Ten Tips for Your Beauty Sleep

Ten Tips for Your Beauty Sleep

Most of us have suffered a bad night’s sleep at some stage or another and a one-off restless night isn’t too much of a problem, apart from feeling irritable or below par the next day.

However, a good night’s sleep ensures you start the day with a refreshed and radiant glow. Here are ten things that you need to be aware of in order to get that all important beauty sleep.

1. Take time to relax

Around half the UK population suffers from stress-induced sleep problems, so it’s vital you take the time to relax before you go to bed, whether it’s taking a warm bath, reading a book, or listening to soothing music. For some people, writing a to-do list before bed can help free your mind from worrying about all the things you need to do tomorrow.

2. Get into a routine

We all know that having a routine helps babies and children fall asleep at a certain time. This applies to adults as well, because it allows your body to programme itself to naturally fall asleep and wake up at certain times. Try to be rigid about going to bed at a certain time and create your own relaxation routine.

3. Avoid technology

Ban your smart phone, computer and TV from your bedroom, and avoid looking at them for an hour before bed. This kind of device emits a blue light, which suppresses the sleep hormone melatonin.

4. Create a restful environment

Make sure your bed provides the correct support, comfort and space to ensure you wake up and move about less. Ensure that your room is the right temperature – between 16 °C and 18 °C (60°F to 65°F) is optimum. A lack of clutter, along with pale colours and pleasant smells, such as lavender and geranium, can also help create a soothing setting.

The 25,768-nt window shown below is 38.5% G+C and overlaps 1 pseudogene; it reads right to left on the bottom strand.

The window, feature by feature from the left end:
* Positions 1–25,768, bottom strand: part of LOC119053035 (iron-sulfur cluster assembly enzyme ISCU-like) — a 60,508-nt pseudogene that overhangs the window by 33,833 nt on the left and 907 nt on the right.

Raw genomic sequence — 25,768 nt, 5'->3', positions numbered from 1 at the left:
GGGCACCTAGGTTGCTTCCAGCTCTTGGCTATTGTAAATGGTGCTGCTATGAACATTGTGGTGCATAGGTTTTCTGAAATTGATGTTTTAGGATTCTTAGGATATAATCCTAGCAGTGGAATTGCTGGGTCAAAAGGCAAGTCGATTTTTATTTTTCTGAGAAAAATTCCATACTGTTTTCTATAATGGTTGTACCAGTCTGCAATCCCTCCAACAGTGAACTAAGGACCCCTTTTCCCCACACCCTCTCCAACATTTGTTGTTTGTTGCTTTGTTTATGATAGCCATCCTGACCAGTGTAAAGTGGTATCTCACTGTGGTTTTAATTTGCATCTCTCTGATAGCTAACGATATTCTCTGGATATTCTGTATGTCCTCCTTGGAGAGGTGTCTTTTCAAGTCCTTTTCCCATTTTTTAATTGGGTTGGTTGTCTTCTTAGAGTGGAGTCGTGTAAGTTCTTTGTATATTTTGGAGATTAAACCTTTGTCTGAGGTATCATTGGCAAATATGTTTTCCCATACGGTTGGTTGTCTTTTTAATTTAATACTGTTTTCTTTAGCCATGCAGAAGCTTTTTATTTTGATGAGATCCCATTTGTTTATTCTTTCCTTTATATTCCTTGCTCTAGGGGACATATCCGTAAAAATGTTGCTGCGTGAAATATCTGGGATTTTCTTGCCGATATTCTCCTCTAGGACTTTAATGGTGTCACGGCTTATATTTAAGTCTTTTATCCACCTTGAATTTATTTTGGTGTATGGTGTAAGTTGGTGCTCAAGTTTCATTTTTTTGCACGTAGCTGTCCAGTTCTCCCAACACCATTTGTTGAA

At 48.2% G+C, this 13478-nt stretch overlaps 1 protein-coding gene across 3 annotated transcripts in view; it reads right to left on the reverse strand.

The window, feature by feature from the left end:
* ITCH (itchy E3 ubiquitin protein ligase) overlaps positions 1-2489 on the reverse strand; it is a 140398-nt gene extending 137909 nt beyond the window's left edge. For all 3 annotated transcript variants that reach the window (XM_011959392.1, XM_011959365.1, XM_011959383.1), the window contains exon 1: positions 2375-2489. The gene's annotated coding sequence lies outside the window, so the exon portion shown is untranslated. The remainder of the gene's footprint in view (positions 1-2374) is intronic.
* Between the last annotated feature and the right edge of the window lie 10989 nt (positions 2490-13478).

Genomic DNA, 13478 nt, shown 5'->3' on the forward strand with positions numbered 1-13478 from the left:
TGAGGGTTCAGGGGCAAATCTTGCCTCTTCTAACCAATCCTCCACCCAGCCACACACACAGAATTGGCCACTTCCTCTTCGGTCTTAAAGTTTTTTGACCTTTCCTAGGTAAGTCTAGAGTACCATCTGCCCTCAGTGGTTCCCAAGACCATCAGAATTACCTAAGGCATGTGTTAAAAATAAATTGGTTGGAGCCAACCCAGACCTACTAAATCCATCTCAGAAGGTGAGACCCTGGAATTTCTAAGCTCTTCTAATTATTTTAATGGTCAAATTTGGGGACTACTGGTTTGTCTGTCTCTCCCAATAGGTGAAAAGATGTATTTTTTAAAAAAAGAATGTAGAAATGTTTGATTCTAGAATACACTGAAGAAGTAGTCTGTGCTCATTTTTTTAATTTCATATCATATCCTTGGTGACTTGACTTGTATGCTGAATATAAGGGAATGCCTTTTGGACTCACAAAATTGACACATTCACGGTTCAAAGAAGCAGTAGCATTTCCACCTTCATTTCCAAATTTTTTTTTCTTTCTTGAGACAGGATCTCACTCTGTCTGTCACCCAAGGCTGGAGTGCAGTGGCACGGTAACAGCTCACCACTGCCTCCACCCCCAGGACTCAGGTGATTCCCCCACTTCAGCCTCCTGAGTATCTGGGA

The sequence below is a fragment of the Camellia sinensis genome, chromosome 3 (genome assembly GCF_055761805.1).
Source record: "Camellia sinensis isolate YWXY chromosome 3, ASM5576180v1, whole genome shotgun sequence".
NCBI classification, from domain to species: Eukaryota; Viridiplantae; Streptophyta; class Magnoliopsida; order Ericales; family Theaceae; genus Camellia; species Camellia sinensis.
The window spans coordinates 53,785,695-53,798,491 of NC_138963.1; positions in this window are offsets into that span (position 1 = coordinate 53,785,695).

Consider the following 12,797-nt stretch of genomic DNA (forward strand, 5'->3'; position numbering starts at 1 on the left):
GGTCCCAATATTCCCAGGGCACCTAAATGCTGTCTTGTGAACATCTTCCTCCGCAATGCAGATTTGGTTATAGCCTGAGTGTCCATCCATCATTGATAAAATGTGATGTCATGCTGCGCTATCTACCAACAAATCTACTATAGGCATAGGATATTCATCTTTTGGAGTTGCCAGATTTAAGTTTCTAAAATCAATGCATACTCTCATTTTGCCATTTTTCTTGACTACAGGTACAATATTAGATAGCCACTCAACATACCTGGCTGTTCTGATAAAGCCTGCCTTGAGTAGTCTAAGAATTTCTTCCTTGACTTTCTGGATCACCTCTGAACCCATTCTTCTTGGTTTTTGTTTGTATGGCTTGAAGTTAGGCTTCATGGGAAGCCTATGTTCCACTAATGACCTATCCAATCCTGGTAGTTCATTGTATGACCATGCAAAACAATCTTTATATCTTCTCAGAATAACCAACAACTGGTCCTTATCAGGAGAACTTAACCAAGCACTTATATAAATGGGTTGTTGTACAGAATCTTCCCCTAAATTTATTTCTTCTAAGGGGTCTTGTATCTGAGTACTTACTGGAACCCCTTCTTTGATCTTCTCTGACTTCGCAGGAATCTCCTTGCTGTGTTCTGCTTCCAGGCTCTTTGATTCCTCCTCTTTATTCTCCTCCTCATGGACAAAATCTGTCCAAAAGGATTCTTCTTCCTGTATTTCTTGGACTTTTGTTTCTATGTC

5. Don’t clock watch

Worrying about getting enough sleep can itself stop us sleeping. The best way to deal with that is to remind yourself that resting in bed and thinking nice thoughts is more productive than tossing and turning and looking at the clock every ten minutes. If you can’t stop checking your clock, try turning it around or putting it on the other side of the room so it’s not as easy to watch time ticking away.

6. Foods for sleeping

Eating healthily improves sleep generally, but some foods are particularly beneficial, such as milk, chicken, turkey and pumpkin seeds. They contain the chemicals tryptophan and serotonin, which are vital for the production of melatonin, the hormone that promotes sleep.

7. Foods to avoid

Spicy food, alcohol and large meals shouldn’t be consumed in the hours before bedtime. For many, drinking coffee or other caffeinated drinks in the afternoon can affect sleep.

Sugary food in general is bad, because the energy spike and ensuing crash you get can play havoc with your body clock. Also, research has shown that, if you don’t sleep well, you tend to turn to junk food the next day, creating a cycle of poor sleep and bad diet.

8. Darkness promotes sleep

Before clocks, people would wake up when the sun rose and go to sleep when it got dark. Similarly, a darkened room helps to promote sleep and turning the lights down can make you feel sleepy. If you don’t have a dimmer switch, inexpensive lamps with a dimmer are a good option, or you could ask an electrician to quote for the cost of changing your main light switch.

If you’re disturbed by street lights outside your window, or bright sunlight at 5am in summer, you could try heavier curtains, extra lining or investing in blackout blinds.

9. Keep fit and get active